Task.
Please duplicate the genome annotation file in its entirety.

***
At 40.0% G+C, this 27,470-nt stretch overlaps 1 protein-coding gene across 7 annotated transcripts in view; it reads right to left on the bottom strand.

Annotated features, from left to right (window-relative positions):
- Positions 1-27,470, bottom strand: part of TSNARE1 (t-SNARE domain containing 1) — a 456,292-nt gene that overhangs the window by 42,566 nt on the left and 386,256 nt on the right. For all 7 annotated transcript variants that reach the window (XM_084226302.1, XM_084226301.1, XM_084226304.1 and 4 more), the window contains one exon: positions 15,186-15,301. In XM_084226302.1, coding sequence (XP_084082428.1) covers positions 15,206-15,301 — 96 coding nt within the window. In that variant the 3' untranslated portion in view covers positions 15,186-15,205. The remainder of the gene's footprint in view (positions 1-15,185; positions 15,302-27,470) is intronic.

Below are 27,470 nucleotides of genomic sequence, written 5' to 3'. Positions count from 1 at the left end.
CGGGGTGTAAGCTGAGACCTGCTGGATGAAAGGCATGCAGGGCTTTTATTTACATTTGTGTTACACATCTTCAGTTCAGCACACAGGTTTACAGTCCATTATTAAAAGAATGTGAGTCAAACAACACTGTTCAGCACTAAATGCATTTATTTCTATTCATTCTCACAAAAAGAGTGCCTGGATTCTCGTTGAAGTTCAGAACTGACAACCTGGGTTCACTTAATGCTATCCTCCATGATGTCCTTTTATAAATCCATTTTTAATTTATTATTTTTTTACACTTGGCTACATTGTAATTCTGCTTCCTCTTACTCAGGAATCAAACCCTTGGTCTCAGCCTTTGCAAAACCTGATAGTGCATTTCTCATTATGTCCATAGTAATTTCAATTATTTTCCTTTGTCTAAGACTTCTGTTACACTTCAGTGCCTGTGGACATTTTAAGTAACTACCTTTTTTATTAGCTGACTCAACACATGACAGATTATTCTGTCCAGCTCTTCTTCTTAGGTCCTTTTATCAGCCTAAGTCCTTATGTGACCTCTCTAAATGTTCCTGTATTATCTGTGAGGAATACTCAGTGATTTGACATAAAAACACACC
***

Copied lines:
At 40.0% G+C, this 27,470-nt stretch overlaps 1 protein-coding gene across 7 annotated transcripts in view; it reads right to left on the bottom strand.

Annotated features, from left to right (window-relative positions):
- Positions 1-27,470, bottom strand: part of TSNARE1 (t-SNARE domain containing 1) — a 456,292-nt gene that overhangs the window by 42,566 nt on the left and 386,256 nt on the right. For all 7 annotated transcript variants that reach the window (XM_084226302.1, XM_084226301.1, XM_084226304.1 and 4 more), the window contains one exon: positions 15,186-15,301. In XM_084226302.1, coding sequence (XP_084082428.1) covers positions 15,206-15,301 — 96 coding nt within the window. In that variant the 3' untranslated portion in view covers positions 15,186-15,205. The remainder of the gene's footprint in view (positions 1-15,185; positions 15,302-27,470) is intronic.

Below are 27,470 nucleotides of genomic sequence, written 5' to 3'. Positions count from 1 at the left end.
CGGGGTGTAAGCTGAGACCTGCTGGATGAAAGGCATGCAGGGCTTTTATTTACATTTGTGTTACACATCTTCAGTTCAGCACACAGGTTTACAGTCCATTATTAAAAGAATGTGAGTCAAACAACACTGTTCAGCACTAAATGCATTTATTTCTATTCATTCTCACAAAAAGAGTGCCTGGATTCTCGTTGAAGTTCAGAACTGACAACCTGGGTTCACTTAATGCTATCCTCCATGATGTCCTTTTATAAATCCATTTTTAATTTATTATTTTTTTACACTTGGCTACATTGTAATTCTGCTTCCTCTTACTCAGGAATCAAACCCTTGGTCTCAGCCTTTGCAAAACCTGATAGTGCATTTCTCATTATGTCCATAGTAATTTCAATTATTTTCCTTTGTCTAAGACTTCTGTTACACTTCAGTGCCTGTGGACATTTTAAGTAACTACCTTTTTTATTAGCTGACTCAACACATGACAGATTATTCTGTCCAGCTCTTCTTCTTAGGTCCTTTTATCAGCCTAAGTCCTTATGTGACCTCTCTAAATGTTCCTGTATTATCTGTGAGGAATACTCAGTGATTTGACATAAAAACACACC